Surprising facts about my favorite authors: The Jerome K. Jerome Edition

Jerome K. Jerome in 1890. (Source: National Media Materials, via Wikipedia)

Jerome K. Jerome in 1890. (Source: National Media Materials, via Wikipedia)

I discovered Jerome K. Jerome after reading Connie Willis’ comic time-travel novel To Say Nothing of the Dog, in which Jerome and his boat full of fellow travelers, canine and otherwise, have an extended cameo.

Willis pulled the title of her novel from that of Jerome’s early comic account of his travels down the Thames, Three Men in a Boat (To Say Nothing of the Dog). Jerome’s book was a blockbuster in its day. It sold more than a million copies worldwide in its first 20 years and helped turn the Thames into a highly successful tourist attraction.

Last weekend, while reading a nostalgia piece from the New York Times about the moral panic set off by Dungeons & Dragons in the 1980s, I came across this interesting tidbit about Jerome K. Jerome’s non-literary pursuits:

“A century ago, H. G. Wells, the English titan of science fiction, invented a tabletop game called Little Wars with a friend, Jerome K. Jerome. Though a pacifist, Wells was intrigued by war games. He wrote a handbook for his creation, filled with clear rules of combat for opposing infantry, cavalry and artillery. That was in 1913. A year later, World War I broke out.

You see the connection, don’t you?”

Really, how many books does a guy have to sell to get a proper identification clause in the New York Times? How hard is it to type the words “friend and comic writer Jerome K. Jerome” anyway?

But I digress.

Although the game Little Wars was unlikely to have triggered World War I, it is clear that war was on everyone’s mind at the time the game was created. As you might expect from the name of it, Little Wars involved setting up a battlefield with toy soldiers, wooden blocks, scenery to scale, and toy cannons capable of firing objects to knock stuff and soldiers over during battles. To play it, you’ll also need tons of floor space, as infantry are allowed to move up to a foot and cavalry up to two feet at each turn.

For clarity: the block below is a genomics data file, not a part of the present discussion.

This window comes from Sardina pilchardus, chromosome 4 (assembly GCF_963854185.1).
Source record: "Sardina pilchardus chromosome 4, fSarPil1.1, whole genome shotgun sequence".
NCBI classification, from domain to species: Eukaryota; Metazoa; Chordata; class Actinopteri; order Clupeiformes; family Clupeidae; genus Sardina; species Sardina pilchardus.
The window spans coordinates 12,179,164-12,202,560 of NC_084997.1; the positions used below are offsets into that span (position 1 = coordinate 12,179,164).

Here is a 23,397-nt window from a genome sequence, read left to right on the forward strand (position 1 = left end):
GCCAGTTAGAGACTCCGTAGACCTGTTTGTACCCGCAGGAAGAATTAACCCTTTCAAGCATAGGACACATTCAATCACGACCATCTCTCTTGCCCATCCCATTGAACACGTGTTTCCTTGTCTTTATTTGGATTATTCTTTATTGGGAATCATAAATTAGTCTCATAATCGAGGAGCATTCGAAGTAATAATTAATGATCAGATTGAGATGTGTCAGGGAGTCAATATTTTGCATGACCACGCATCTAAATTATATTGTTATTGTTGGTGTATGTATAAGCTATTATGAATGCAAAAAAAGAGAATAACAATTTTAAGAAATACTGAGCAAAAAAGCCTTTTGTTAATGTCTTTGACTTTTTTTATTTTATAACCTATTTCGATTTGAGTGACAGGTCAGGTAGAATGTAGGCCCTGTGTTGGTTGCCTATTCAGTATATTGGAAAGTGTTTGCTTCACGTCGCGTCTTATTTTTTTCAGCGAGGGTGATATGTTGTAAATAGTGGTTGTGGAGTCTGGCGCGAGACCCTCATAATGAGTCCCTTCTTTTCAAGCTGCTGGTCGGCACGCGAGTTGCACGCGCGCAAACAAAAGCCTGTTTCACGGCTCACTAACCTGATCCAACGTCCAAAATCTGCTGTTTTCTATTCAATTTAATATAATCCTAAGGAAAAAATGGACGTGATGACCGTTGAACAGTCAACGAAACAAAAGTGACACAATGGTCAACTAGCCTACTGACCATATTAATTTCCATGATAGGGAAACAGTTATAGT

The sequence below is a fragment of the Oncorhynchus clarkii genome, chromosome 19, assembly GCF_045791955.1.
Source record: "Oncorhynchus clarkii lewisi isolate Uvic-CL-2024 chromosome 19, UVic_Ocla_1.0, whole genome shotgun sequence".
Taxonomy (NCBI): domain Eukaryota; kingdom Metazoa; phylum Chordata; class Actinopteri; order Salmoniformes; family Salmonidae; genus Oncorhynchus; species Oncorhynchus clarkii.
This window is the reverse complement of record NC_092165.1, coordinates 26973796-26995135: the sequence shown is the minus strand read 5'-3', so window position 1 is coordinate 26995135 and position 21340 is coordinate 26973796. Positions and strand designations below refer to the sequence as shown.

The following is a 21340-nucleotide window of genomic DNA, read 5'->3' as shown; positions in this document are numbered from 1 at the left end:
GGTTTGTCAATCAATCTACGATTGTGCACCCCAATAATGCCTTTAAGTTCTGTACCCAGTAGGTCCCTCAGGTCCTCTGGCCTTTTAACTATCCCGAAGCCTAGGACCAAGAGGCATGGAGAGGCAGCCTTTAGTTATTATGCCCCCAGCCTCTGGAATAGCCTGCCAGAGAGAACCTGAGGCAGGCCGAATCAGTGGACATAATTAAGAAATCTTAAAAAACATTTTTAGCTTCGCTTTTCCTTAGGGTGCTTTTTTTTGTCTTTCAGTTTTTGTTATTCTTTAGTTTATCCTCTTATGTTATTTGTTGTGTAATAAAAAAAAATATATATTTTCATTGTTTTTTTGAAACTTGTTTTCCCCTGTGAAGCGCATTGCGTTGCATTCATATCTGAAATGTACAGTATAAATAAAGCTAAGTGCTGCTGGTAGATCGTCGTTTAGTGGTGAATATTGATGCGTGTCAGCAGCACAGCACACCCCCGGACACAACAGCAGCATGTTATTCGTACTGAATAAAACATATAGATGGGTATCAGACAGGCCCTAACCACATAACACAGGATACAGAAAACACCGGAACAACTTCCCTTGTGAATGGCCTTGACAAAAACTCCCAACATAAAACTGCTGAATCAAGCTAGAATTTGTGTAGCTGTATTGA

little WarsThe object of the game is to wipe out your opponent by knocking down his soldiers with your cannons (or to at least force him to surrender by cutting him off from his reinforcements).

Sounds like a blast, actually.

Rules for the game are posted at Instructables. H.G. Wells also wrote two books laying out the rules and strategy for the game: Little Wars and Floor Games.

(I’m beginning to see why H.G. Wells gets top billing.)

While it’s clear that the development of Little Wars didn’t actually set off World War I, it would be pretty interesting to know whether any of the strategies H.G. Wells outlined for his game influenced troop movements on the battlefield during the war. Do any of you historians and/or H.G. Wells fans out there know?

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About Shala Howell

I spent two decades helping companies like Bell Labs, Juniper Networks, and a genetic testing company that was later acquired by CVS translate some of the world’s most complicated concepts into actionable, understandable English. Now I'm working on a much harder problem -- fostering children’s curiosity and engagement in the scientific, artistic, and linguistic world that surrounds them. The first book in my Caterpickles Parenting Series, What’s That, Mom?, focuses on how to use public art to nurture children’s curiosity in the world around them. My next book, Did Dinosaurs Have Belly Buttons?, is currently planned for release in 2018. In the meantime, you can find me blogging about life with a very curious Ten-Year-Old at Caterpickles.com, chatting about books and the writing life at BostonWriters.blog, and tweeting about books, writing, science, & things that make me smile at @shalahowell.
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